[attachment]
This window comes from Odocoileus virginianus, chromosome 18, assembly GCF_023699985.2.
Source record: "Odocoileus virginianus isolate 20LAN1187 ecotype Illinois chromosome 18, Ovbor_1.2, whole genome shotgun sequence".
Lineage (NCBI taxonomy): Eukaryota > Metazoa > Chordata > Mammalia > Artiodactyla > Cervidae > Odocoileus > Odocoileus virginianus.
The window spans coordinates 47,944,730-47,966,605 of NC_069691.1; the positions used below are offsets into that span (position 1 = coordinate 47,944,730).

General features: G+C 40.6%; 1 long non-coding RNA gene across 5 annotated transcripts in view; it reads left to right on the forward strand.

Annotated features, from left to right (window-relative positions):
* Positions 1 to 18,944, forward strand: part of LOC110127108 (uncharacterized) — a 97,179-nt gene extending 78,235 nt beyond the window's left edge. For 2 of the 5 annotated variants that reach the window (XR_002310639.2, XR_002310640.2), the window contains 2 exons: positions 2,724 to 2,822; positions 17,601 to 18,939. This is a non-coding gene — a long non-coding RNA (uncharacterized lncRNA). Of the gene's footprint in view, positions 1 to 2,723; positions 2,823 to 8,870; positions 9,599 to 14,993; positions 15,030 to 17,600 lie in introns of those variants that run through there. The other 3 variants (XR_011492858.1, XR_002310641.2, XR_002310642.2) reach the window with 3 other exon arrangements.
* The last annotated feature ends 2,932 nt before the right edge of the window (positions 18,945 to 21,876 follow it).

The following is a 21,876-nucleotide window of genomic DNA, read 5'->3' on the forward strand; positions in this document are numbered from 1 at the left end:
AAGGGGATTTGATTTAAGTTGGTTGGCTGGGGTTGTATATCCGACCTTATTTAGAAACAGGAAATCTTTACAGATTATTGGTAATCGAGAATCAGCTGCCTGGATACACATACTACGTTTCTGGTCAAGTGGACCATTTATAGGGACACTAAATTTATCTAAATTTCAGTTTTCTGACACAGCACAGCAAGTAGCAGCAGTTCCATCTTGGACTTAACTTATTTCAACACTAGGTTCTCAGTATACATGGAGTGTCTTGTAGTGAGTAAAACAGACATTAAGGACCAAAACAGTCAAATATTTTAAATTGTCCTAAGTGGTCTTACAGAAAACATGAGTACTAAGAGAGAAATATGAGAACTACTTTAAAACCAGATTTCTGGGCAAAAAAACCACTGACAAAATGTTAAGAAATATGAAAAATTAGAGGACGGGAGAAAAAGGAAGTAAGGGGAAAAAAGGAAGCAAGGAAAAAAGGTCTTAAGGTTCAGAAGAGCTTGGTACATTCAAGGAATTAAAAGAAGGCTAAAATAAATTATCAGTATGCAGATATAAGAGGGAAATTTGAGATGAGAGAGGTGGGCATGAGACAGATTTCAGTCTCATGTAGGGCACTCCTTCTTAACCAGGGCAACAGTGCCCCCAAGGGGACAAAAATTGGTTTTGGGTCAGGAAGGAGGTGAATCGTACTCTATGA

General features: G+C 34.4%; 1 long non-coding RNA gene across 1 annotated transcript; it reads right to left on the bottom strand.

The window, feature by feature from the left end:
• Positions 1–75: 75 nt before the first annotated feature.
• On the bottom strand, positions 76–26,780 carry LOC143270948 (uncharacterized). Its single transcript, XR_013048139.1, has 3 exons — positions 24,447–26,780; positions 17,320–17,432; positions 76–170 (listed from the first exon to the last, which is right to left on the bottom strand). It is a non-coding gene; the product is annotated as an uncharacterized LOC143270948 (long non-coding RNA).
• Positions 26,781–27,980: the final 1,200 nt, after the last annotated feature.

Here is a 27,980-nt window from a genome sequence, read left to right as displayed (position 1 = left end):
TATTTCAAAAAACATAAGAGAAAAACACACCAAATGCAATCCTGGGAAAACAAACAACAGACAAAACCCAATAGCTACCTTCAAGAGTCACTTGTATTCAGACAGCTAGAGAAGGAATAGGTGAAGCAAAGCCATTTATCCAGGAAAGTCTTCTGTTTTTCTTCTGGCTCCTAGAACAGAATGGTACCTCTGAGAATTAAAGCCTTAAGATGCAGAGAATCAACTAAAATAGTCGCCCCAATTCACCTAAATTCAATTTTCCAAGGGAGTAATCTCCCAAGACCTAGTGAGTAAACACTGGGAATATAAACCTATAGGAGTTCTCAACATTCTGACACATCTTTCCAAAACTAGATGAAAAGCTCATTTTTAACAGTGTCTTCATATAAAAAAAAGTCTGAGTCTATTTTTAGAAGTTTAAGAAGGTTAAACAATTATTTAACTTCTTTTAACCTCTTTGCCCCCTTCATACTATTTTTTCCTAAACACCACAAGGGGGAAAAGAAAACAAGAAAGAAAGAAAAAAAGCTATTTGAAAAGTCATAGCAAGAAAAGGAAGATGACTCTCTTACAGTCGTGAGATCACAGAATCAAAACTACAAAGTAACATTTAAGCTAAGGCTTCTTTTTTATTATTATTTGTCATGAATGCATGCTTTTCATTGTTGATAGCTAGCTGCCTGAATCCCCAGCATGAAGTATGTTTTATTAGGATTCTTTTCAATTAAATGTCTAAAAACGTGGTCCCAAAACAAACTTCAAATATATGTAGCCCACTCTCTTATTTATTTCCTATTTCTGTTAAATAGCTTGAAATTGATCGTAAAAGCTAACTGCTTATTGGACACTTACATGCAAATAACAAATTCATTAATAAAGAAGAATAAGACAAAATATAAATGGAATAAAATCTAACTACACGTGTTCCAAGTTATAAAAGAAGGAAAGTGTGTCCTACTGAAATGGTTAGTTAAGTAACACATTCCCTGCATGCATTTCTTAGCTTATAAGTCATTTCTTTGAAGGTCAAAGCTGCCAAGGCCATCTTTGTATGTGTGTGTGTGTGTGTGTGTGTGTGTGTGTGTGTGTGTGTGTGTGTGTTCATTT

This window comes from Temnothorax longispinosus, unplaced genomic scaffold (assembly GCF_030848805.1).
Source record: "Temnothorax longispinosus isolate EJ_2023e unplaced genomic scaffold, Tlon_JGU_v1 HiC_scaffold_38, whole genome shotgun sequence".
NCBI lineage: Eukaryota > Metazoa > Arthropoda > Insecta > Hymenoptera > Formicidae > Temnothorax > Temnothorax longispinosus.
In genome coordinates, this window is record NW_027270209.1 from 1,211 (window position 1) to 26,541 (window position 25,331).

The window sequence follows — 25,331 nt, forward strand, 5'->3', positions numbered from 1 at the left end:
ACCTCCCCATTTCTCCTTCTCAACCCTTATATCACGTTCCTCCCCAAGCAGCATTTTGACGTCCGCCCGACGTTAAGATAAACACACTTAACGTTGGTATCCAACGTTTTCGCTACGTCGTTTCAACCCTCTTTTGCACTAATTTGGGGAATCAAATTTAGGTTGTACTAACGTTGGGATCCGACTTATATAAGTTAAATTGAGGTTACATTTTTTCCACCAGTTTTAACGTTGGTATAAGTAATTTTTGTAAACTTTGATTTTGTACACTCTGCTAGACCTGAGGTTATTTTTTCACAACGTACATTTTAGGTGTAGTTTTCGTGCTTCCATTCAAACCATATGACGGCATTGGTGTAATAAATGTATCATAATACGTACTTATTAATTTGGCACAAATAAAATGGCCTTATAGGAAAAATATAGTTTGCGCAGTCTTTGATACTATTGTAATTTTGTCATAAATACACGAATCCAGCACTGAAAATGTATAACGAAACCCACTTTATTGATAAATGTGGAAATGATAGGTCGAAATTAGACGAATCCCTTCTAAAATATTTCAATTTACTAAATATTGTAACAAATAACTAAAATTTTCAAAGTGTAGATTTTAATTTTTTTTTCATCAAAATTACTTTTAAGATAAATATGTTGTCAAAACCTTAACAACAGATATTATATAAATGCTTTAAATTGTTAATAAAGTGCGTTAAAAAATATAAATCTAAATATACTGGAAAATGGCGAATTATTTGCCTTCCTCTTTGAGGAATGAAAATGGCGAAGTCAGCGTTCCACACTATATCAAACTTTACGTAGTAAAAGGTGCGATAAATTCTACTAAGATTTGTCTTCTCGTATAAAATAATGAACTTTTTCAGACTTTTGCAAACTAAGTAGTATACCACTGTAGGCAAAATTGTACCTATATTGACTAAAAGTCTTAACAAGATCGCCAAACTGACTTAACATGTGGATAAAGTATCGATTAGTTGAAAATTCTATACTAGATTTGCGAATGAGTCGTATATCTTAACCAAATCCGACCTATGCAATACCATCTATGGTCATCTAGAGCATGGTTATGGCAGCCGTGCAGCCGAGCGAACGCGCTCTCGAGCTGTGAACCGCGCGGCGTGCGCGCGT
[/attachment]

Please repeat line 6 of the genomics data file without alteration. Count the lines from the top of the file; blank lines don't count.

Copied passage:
Annotated features, from left to right (window-relative positions):